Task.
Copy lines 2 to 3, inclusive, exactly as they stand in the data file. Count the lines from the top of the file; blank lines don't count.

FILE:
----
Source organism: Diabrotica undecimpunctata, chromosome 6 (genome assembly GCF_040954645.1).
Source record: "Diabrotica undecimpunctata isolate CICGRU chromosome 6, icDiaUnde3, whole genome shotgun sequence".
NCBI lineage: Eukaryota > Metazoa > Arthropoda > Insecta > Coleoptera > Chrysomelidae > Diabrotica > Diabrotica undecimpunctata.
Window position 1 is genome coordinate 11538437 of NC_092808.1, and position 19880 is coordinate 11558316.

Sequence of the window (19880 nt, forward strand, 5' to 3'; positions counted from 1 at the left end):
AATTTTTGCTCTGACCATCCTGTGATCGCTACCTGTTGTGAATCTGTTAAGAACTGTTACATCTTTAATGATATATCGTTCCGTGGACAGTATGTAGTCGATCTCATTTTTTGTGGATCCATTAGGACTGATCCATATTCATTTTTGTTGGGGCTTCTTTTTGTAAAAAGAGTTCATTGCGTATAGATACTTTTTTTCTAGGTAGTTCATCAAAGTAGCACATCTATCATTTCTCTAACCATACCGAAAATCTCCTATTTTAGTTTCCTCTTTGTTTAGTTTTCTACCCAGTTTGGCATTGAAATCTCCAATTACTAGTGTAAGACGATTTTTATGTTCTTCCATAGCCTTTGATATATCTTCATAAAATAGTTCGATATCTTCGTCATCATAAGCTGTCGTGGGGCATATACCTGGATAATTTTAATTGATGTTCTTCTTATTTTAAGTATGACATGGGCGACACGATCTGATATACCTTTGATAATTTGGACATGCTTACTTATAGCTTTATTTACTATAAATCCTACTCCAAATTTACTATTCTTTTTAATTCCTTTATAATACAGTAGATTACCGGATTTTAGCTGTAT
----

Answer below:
Source record: "Diabrotica undecimpunctata isolate CICGRU chromosome 6, icDiaUnde3, whole genome shotgun sequence".
NCBI lineage: Eukaryota > Metazoa > Arthropoda > Insecta > Coleoptera > Chrysomelidae > Diabrotica > Diabrotica undecimpunctata.